Islamic economy: values for money

The potential of a global, ethically centred Islamic economy, for lifestyle companies in every sector, is vast, and can appeal to Muslim and non-Muslim consumers alike

When the British government announced recently it would issue its first Islamic bond, the first non-Muslim country to sell sharia-compliant sovereign debt, the world sat up and took notice.

The move went far beyond the international debt market and was a signal of the importance placed on the Islamic economy by London. It spoke to the growing global demand for healthy and organic halal food, for alcohol-free, family-friendly hotels, for animal-friendly skincare and ethical finance.

Global expenditure of Muslim consumers on food and lifestyle sectors is expected to reach US$2.47tn by 2018

Complying with religious principles is becoming big business in the Muslim world. According to research by Ogilvy Noor, a bespoke Islamic branding practice, more than 90 per cent of Muslim consumers say their faith affects their consumption, so global brands looking to make an impact in the market could do worse than take note. Global expenditure of Muslim consumers on food and lifestyle sectors is expected to reach US$2.47tn by 2018, so the potential rewards are obvious.

London is not alone in seeing the potential. Last year, His Highness Sheikh Mohammed bin Rashid Al Maktoum, Vice-President and Prime Minister of the UAE, and Ruler of Dubai, announced his determination to establish the emirate as the global capital of the Islamic economy.

Global values

Both countries recognise that the Islamic economy isn’t just about the needs and preferences of Muslims, as Islamic values are gradually transcending the religion’s boundaries.

Abdul Rahman Saif Al Ghurair, Chairman of Dubai Chamber of Commerce and Industry and Board Member of the new Dubai Islamic Economy Development Centre, says: “There is huge untapped potential in the global Islamic economy... Dubai is the ideal place to be the capital of this economy because it already has significant advantages and opportunities for growth in all the potential areas. “Dubai can open up the Islamic economy and make it more international.”

The value-based needs that drive the halal economy sectors include the need for pure and ethical food, modest clothing, ethical financing and family-friendly travel, factors that resonate across the world, irrespective of religious beliefs. According to Abdalhamid Evans, the Founder and Senior Analyst of Imarat Consultants, a UK-based consultancy specialising in halal market intelligence and expertise, food will continue to provide the main thrust for growth in the halal market place “as it crosses cultural, geographic and even religious boundaries relatively easily”.

“The convergence with mainstream will continue to be a major driver as halal products continue to appear with greater frequency in mainstream retail outlets globally, based on retailers’ increasing awareness of the opportunity this represents,” he says. “The overlap of generally recognised healthy and eco-ethical values with the values inherent in halal will become more pronounced, especially as the halal sector players become more aware of the marketing edge that these provide.”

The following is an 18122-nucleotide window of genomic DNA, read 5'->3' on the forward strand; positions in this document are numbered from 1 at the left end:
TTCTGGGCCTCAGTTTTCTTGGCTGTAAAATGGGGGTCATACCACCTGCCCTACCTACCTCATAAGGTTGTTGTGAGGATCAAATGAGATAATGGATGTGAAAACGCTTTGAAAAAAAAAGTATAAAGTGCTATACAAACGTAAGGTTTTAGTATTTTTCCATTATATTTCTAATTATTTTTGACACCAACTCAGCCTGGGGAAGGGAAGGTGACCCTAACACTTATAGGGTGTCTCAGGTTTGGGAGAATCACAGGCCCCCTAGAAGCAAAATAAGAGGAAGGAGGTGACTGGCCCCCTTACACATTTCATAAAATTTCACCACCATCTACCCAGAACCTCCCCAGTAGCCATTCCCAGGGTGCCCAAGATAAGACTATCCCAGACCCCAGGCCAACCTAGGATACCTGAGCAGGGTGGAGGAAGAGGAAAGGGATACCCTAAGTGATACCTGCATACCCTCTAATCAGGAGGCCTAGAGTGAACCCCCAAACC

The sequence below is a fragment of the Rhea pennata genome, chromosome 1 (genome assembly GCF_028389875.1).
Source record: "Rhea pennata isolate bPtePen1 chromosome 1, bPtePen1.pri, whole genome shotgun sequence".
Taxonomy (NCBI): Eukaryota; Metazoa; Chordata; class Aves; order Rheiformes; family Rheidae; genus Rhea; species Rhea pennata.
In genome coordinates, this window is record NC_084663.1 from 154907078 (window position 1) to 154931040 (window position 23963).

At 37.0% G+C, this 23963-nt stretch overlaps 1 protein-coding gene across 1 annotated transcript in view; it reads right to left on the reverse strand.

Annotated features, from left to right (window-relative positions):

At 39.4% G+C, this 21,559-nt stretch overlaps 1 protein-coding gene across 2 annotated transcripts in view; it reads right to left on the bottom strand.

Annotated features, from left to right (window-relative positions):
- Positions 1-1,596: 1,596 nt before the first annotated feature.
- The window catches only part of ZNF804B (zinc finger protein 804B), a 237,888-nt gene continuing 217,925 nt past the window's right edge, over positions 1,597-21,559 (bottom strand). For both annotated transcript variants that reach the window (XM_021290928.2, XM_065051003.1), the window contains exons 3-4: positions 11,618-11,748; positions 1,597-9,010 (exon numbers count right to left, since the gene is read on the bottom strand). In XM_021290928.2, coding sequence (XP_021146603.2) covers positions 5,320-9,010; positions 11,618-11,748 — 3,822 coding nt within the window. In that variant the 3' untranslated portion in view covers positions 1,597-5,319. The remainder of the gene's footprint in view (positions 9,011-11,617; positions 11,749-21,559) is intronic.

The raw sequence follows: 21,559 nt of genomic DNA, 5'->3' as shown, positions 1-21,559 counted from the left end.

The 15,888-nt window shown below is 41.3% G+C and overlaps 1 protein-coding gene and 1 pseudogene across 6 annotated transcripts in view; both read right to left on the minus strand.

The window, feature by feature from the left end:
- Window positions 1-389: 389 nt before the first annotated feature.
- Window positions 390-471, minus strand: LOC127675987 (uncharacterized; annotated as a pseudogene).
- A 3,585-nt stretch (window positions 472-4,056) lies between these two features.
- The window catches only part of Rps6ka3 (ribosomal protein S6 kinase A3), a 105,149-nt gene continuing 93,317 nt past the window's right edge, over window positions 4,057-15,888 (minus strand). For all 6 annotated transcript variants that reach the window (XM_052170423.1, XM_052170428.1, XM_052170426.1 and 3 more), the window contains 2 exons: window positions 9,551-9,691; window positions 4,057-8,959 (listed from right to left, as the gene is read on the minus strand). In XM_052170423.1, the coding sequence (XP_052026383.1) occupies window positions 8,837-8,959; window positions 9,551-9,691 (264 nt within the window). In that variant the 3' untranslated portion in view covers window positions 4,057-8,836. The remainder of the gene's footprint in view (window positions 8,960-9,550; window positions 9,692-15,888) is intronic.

Islamic economy: values for money
The market for food that is ethically and sustainably produced crosses religious boundaries

Many of these values have taken on a new relevance since the global financial crisis, which was attributed in large part to the excesses of Western banking institutions, and raised concerns that led consumers to reassess the ethical focus of business practices.

Islamic values that inform the choices of Muslim consumers are similar to the ethical, moral and spiritual values of people all over the world. As a result, the Islamic economy is emerging as a new economic powerhouse that is likely to have a significant global impact over the next few years.

A decade ago, the term halal, an Arabic word meaning “permissible”, was applied mostly to the food eaten by Muslims. Increasingly, it is being used to describe a range of products and services that encompass fields as diverse as fashion, beauty, technology and tourism.


In the US, more and more consumers of organic produce choose to eat halal products from animals raised in an ethical and sustainable manner.

A growing number of tourists are also looking for a wholesome family experience, and are choosing hotels that are Muslim-friendly, such as those among the increasing network of “dry” hotels. Furthermore, with 1.2 billion mobile phone subscribers, media and entertainment organisations recognise the importance of the Muslim audience.

Halal influences in fashion, cosmetics and personal care products – which are in harmony with the animal welfare, natural healthcare, sustainability and environmental concerns of the wider population – are also becoming far more common on the high street.

However, in spite of this trillion-dollar-plus market, global brands based on halal principles are still rare and opportunities abound for companies to stake their claim.

In the food sector especially, despite the emergence of a slew of global brands such as Nestlé, Walmart and Carrefour, the gap in serving the increasing demand for quality halal food is still significant.

One reason might be that the credibility of halal food certification remains a barrier for the industry’s growth due to a fragmentation of standardisation and regulatory methods. In January, Dubai Municipality said it plans to launch the first international accreditation centre for halal food.

As Evans puts it: “The development of more robust standards and accreditation procedures that raise the level of professionalism is likely to have a significant impact on market growth. Standards tend to grow the market, and the halal sector has been, to date, characterised by a lack of transparent standards and certification procedures.”